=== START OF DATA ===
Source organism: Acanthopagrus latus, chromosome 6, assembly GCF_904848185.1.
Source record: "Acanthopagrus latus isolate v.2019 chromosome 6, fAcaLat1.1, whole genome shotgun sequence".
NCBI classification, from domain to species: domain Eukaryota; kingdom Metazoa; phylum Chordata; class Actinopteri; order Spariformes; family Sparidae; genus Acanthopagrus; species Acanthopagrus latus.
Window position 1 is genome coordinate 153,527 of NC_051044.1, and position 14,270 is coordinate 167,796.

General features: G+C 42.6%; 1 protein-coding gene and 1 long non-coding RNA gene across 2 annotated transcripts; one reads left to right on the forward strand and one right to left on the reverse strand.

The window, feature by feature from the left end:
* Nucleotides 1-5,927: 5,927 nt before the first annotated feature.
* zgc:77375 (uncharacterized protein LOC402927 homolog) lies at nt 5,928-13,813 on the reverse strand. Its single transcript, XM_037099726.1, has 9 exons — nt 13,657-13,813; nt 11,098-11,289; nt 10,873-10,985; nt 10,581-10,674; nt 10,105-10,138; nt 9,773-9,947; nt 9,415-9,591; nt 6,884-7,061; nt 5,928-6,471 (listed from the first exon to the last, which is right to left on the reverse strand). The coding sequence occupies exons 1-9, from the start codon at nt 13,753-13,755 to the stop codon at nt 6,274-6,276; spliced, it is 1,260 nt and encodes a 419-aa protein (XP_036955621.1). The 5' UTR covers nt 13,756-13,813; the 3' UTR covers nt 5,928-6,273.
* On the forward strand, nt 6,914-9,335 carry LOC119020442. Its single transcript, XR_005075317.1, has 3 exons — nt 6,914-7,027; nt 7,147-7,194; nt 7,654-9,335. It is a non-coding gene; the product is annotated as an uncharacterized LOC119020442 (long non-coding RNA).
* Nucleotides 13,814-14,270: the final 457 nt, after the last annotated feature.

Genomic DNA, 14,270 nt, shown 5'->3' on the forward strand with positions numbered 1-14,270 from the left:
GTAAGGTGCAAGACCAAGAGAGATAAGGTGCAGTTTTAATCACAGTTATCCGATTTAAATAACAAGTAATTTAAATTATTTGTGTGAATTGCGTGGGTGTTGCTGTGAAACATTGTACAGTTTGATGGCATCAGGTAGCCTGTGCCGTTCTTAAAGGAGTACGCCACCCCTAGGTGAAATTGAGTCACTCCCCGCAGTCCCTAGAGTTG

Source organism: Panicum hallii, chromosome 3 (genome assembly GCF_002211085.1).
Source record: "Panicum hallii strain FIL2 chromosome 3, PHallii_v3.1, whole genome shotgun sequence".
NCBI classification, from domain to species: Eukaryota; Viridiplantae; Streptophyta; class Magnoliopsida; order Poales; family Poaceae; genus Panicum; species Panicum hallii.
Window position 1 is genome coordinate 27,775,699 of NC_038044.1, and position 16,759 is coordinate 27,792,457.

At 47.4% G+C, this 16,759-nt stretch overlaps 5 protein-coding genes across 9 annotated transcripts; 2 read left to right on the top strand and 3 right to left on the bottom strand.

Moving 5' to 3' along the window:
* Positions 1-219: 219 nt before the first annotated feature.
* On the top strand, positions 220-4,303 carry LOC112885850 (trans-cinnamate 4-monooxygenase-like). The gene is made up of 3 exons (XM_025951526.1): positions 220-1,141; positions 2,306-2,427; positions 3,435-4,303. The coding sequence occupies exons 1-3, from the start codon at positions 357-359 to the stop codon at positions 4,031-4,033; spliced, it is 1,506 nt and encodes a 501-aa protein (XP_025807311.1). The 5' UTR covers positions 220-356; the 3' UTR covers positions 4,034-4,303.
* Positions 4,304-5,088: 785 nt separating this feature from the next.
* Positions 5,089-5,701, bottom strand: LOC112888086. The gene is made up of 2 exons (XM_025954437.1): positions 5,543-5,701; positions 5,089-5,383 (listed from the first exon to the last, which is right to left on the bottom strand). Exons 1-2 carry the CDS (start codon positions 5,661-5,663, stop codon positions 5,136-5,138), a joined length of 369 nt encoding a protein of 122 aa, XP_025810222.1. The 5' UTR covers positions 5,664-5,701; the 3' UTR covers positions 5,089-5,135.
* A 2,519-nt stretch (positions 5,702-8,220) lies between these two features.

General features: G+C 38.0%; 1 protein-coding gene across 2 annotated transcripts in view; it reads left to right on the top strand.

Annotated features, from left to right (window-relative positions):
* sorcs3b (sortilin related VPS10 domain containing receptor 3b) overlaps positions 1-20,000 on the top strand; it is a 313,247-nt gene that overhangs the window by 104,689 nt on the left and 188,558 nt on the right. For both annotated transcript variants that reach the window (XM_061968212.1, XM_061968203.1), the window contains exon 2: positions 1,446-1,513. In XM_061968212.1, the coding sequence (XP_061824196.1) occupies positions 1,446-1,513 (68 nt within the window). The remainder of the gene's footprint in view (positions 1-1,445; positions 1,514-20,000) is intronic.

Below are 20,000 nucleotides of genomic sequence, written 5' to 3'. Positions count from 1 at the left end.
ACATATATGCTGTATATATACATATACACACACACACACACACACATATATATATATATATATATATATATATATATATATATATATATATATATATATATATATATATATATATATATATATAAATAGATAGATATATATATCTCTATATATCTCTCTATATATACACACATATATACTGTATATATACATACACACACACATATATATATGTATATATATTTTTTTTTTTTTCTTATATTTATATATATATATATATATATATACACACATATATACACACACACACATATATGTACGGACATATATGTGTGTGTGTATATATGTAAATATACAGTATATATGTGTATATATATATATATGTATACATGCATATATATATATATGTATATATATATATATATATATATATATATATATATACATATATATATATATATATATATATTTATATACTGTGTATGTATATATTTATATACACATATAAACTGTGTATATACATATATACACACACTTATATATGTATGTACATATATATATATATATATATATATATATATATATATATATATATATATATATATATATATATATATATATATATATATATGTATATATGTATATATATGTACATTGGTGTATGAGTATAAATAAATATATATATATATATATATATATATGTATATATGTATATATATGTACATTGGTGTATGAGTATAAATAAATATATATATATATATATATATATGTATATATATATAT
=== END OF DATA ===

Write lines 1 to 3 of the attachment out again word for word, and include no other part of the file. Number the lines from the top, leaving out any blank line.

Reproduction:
Source organism: Acanthopagrus latus, chromosome 6, assembly GCF_904848185.1.
Source record: "Acanthopagrus latus isolate v.2019 chromosome 6, fAcaLat1.1, whole genome shotgun sequence".
NCBI classification, from domain to species: domain Eukaryota; kingdom Metazoa; phylum Chordata; class Actinopteri; order Spariformes; family Sparidae; genus Acanthopagrus; species Acanthopagrus latus.